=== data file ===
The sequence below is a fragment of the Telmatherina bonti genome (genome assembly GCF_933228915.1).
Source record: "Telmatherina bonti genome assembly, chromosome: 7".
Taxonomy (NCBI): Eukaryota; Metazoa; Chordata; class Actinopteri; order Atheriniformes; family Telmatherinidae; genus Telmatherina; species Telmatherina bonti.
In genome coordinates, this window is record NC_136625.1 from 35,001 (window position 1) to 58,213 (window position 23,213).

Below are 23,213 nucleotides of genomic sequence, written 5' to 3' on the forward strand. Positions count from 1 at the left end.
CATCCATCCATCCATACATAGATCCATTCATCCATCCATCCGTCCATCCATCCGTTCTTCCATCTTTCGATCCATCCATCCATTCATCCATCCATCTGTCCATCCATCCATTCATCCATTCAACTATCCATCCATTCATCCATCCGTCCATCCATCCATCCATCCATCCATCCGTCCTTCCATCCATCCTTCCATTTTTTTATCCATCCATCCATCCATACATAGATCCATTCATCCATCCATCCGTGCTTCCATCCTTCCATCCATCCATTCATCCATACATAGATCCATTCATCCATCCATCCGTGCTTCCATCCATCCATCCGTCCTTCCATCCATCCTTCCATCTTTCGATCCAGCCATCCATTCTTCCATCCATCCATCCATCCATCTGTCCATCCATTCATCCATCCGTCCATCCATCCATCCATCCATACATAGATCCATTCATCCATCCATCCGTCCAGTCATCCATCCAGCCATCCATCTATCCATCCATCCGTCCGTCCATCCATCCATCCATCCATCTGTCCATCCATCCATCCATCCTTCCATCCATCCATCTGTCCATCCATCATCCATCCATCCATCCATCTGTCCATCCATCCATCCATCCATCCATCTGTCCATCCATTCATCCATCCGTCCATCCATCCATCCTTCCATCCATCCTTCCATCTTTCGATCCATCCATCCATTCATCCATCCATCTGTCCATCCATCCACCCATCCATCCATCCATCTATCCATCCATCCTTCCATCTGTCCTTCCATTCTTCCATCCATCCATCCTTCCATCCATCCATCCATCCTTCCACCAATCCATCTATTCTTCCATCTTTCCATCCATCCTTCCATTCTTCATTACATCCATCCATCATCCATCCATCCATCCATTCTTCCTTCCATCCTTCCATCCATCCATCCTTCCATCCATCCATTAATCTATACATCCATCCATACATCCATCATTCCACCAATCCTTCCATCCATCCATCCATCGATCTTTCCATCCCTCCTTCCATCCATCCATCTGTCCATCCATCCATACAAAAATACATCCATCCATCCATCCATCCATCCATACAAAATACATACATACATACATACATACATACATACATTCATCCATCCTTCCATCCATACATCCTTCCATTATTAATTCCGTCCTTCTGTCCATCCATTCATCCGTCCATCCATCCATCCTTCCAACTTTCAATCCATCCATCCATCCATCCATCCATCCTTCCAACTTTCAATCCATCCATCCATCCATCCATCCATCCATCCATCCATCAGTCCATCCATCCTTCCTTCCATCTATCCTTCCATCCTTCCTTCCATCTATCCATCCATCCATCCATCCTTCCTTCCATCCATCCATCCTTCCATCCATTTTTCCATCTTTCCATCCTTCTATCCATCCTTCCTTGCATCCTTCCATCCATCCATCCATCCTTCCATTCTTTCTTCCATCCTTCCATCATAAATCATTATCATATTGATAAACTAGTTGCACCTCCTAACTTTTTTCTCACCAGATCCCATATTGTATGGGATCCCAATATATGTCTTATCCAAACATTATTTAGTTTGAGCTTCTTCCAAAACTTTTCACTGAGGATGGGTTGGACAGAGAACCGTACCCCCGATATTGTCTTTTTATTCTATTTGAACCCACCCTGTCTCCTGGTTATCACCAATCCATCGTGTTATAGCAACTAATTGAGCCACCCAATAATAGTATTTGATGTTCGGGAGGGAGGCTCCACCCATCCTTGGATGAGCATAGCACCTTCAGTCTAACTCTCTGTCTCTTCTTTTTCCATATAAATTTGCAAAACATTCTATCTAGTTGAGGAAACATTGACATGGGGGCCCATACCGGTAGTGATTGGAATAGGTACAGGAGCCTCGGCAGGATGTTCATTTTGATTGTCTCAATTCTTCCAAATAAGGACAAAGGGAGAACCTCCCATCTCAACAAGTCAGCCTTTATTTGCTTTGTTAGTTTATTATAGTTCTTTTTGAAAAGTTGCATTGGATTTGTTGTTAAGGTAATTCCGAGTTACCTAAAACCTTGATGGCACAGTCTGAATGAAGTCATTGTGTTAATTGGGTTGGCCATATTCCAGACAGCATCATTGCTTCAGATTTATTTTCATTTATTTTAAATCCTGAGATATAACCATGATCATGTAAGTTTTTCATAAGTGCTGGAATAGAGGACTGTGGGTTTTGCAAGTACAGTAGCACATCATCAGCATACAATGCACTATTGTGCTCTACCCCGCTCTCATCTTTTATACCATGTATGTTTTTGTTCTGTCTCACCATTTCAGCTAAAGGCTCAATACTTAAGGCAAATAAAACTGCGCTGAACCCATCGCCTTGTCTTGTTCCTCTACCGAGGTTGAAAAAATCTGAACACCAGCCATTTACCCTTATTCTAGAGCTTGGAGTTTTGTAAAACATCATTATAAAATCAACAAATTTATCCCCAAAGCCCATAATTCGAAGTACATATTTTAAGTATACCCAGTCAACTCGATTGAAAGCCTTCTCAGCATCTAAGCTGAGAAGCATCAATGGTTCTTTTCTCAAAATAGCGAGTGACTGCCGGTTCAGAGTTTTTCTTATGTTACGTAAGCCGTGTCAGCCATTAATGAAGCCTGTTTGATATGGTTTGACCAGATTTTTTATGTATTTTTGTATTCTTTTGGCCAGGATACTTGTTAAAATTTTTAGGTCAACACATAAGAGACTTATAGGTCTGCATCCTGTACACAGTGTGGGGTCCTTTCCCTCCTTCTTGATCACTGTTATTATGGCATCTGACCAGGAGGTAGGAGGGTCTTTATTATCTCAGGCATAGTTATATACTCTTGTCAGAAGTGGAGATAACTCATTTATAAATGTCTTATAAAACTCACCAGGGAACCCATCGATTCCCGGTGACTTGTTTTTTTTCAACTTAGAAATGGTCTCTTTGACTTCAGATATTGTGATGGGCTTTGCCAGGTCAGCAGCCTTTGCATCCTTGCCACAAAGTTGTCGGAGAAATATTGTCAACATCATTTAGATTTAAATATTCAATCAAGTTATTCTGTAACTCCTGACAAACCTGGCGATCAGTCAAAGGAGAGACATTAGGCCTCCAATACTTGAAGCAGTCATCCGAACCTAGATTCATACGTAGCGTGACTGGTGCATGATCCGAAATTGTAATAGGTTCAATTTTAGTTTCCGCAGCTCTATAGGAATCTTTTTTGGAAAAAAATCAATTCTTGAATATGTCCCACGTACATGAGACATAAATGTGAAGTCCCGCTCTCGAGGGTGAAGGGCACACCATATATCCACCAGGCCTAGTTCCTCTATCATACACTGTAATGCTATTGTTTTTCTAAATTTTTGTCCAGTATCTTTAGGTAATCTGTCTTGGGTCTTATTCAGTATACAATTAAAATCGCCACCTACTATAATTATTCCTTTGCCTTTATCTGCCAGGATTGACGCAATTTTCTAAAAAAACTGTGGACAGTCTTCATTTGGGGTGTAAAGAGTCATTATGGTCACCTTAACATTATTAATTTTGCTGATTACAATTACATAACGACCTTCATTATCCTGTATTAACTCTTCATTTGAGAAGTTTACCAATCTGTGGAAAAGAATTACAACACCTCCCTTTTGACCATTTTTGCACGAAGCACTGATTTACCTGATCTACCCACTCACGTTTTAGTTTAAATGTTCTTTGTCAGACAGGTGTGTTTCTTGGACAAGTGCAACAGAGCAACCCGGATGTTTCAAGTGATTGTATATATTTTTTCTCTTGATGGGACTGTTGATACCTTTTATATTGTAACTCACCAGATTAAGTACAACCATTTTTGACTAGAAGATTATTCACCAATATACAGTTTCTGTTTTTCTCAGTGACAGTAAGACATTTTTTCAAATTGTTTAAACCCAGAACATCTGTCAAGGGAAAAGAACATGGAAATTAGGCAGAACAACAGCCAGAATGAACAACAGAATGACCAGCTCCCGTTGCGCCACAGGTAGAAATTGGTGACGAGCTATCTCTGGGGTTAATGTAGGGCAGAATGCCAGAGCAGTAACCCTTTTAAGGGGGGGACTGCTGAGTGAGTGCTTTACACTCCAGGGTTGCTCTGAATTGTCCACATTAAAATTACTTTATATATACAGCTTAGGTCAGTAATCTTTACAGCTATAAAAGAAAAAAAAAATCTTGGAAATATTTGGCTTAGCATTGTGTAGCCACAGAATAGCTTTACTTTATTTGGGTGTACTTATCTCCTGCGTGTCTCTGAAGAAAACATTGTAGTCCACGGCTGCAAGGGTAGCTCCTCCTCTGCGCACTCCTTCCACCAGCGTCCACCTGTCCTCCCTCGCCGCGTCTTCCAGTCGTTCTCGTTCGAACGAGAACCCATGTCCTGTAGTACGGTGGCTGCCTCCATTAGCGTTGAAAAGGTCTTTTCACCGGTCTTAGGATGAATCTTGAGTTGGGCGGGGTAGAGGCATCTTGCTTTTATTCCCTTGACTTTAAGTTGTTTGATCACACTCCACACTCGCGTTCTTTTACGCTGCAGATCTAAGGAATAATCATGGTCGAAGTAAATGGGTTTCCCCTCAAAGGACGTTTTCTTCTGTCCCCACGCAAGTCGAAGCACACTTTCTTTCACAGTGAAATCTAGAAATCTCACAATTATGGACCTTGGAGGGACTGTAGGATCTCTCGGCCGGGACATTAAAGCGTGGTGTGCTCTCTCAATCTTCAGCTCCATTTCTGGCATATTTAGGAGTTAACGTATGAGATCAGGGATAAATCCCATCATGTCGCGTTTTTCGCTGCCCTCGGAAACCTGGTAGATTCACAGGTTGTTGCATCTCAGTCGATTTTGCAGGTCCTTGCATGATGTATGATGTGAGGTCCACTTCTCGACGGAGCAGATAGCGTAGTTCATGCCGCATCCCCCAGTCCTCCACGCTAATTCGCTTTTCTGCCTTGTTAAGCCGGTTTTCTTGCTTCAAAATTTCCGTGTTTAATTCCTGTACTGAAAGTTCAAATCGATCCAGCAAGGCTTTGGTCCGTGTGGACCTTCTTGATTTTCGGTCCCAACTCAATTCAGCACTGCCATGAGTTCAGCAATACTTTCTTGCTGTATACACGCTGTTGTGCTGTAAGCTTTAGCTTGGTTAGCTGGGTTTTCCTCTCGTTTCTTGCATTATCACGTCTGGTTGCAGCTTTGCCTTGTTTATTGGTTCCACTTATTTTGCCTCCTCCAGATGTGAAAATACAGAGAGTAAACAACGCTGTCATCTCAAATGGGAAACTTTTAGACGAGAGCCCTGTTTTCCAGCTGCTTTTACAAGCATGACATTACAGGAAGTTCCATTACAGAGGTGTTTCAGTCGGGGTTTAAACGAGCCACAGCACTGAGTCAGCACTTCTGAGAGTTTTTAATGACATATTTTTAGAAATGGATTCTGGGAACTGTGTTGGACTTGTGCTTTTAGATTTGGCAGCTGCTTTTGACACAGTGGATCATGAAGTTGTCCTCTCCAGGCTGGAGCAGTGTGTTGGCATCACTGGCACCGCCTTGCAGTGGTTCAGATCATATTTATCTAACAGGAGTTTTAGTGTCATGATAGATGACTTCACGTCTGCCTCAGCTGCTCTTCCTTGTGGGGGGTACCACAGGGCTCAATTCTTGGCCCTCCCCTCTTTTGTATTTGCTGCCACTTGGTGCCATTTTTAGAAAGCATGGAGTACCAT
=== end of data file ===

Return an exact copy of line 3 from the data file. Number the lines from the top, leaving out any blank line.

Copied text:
Taxonomy (NCBI): Eukaryota; Metazoa; Chordata; class Actinopteri; order Atheriniformes; family Telmatherinidae; genus Telmatherina; species Telmatherina bonti.